Closing In on the Cellular Culprits of Schizophrenia

(Philadelphia, PA) – The cause of schizophrenia remains a mystery, despite the millions of dollars spent trying to discover which genes play a role in its etiology. In at least 10 populations around the world, a significant association between schizophrenia and the gene for dysbindin has been noted – making dysbindin the most highly replicated schizophrenia-associated gene described to date. Now, researchers at the University of Pennsylvania School of Medicine are starting to place where dysbindin fits in the pathway that leads from a gene to a psychiatric disorder. Schizophrenia affects between 1 to 2 percent of people worldwide during their lifetime and about 2.2 million American adults have schizophrenia in a given year.

Using quantitative immunohistochemistry in postmortem brain tissue, the Penn investigators found that the expression of dysbindin protein was reduced in more than 80 percent of the patients with schizophrenia by an average of 40 percent relative to matched healthy controls.(Click on the thumbnail image above to view the full-size photo). “This is among the most significant findings I’ve seen yet in schizophrenia postmortem research, and it represents a critical lead for understanding schizophrenia,” says senior author Steven Arnold, MD, Associate Professor of Psychiatry and Neurology. The research appears in the May issue of the Journal of Clinical Investigation.

The scientists also found that, in the same brain regions in which there was a decrease in dysbindin, there was also an increase in the amounts of presynaptic glutamate packets, or vesicles, and that these findings were highly correlated. Synaptic vesicles form at the ends of nerve cells and contain chemical neurotransmitters such as glutamate. Neurons communicate with each other by releasing neurotransmitters from these vesicles. The researchers surmise that dysbindin affects the manufacture or breakdown of these vesicles and, consequently, glutamate may not be released properly – thus impairing communication between neurons.

The abnormality was most prominent in the dentate gyrus portion of the hippocampus. This area of the brain is especially important for memory, which is known to be impaired in schizophrenia. The study’s findings were independently replicated, using two collections of postmortem brain tissue, one maintained by Penn and another by the Stanley Medical Research Institute.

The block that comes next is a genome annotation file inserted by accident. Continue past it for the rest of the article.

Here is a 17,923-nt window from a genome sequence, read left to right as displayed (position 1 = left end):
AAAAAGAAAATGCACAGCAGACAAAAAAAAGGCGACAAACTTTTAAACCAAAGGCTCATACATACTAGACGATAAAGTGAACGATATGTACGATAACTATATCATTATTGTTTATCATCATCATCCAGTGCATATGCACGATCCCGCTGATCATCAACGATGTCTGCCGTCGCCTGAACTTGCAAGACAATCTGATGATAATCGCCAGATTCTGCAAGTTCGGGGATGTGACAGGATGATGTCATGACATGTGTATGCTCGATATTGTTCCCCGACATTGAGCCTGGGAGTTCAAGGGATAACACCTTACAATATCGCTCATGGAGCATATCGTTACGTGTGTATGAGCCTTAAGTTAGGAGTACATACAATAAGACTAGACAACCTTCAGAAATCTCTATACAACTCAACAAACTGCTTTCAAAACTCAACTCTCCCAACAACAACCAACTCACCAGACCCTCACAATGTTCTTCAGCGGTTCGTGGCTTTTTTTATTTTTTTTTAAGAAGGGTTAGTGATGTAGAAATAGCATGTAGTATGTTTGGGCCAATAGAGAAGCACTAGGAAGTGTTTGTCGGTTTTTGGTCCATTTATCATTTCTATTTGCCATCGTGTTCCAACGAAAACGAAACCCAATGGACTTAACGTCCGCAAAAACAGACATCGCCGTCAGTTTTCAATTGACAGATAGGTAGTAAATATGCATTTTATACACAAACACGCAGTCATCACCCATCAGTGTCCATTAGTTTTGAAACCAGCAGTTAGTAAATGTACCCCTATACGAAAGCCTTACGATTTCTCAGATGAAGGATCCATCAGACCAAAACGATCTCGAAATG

“The next step is to understand what dysbindin does in the brain,” explains Arnold. “We’ve found that dysbindin abnormalities are part of schizophrenia, but we need to know much more to translate this information into practical knowledge to help patients. In other words, we need to know what other proteins dysbindin interacts with and whether it involves just glutamate or other neurotransmitters like serotonin, dopamine or GABA and how dysbindin affects the electrical activity of the brain. And, are there medicines that alter dysbindin expression in the brain?” To answer these and other important questions, Arnold and colleagues are currently collaborating with other researchers at the University of Oxford in the United Kingdom.

“One of the most exciting parts of this story is that the extensive work that has gone on in the genetics of schizophrenia is finally starting to bear fruit in terms of identifying specific genes that we can then follow-up in the brain,” says Arnold. “Who would have predicted that a protein that was first discovered a few years ago by muscular dystrophy researchers could have anything to do with schizophrenia? The genetics studies pinpointed a link between dysbindin and schizophrenia. This clue prompted us to investigate dysbindin in the brain where we found that it is highly expressed and highly abnormal in schizophrenia.”

Other Penn researchers collaborating on this work are Konrad Talbot, Wess L. Eidem, Edward W. Thompson, Rachel J. Smith, Chang-Gyu Hahn, John Q. Trojanowski, and Raquel E. Gur, as well as Caroline L. Tinsley and Matthew A. Benson from Oxford University. The research was supported in part by the National Institute of Mental Health.

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